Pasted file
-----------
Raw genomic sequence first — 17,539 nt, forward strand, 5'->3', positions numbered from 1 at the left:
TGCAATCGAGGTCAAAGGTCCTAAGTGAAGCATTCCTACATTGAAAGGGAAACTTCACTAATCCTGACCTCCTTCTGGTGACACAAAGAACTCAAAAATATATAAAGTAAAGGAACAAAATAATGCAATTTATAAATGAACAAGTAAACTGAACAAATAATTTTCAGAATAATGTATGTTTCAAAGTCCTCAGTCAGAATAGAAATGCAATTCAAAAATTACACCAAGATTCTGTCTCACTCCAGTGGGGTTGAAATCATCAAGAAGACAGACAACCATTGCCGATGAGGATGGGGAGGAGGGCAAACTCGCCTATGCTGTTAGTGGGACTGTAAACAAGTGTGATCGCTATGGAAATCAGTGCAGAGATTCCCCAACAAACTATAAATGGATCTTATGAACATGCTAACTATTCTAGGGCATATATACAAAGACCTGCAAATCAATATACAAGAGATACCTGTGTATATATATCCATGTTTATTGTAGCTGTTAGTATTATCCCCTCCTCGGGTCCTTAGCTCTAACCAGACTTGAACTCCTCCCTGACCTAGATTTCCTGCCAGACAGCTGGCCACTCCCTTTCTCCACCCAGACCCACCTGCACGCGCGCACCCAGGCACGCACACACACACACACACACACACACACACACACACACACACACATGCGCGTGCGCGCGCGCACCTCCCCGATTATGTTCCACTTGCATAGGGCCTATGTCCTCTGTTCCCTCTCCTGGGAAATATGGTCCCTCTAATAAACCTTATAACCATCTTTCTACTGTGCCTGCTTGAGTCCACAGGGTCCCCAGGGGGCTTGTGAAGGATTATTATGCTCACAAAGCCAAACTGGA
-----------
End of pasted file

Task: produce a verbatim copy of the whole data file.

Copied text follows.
Raw genomic sequence first — 17,539 nt, forward strand, 5'->3', positions numbered from 1 at the left:
TGCAATCGAGGTCAAAGGTCCTAAGTGAAGCATTCCTACATTGAAAGGGAAACTTCACTAATCCTGACCTCCTTCTGGTGACACAAAGAACTCAAAAATATATAAAGTAAAGGAACAAAATAATGCAATTTATAAATGAACAAGTAAACTGAACAAATAATTTTCAGAATAATGTATGTTTCAAAGTCCTCAGTCAGAATAGAAATGCAATTCAAAAATTACACCAAGATTCTGTCTCACTCCAGTGGGGTTGAAATCATCAAGAAGACAGACAACCATTGCCGATGAGGATGGGGAGGAGGGCAAACTCGCCTATGCTGTTAGTGGGACTGTAAACAAGTGTGATCGCTATGGAAATCAGTGCAGAGATTCCCCAACAAACTATAAATGGATCTTATGAACATGCTAACTATTCTAGGGCATATATACAAAGACCTGCAAATCAATATACAAGAGATACCTGTGTATATATATCCATGTTTATTGTAGCTGTTAGTATTATCCCCTCCTCGGGTCCTTAGCTCTAACCAGACTTGAACTCCTCCCTGACCTAGATTTCCTGCCAGACAGCTGGCCACTCCCTTTCTCCACCCAGACCCACCTGCACGCGCGCACCCAGGCACGCACACACACACACACACACACACACACACACACACACACACACATGCGCGTGCGCGCGCGCACCTCCCCGATTATGTTCCACTTGCATAGGGCCTATGTCCTCTGTTCCCTCTCCTGGGAAATATGGTCCCTCTAATAAACCTTATAACCATCTTTCTACTGTGCCTGCTTGAGTCCACAGGGTCCCCAGGGGGCTTGTGAAGGATTATTATGCTCACAAAGCCAAACTGGA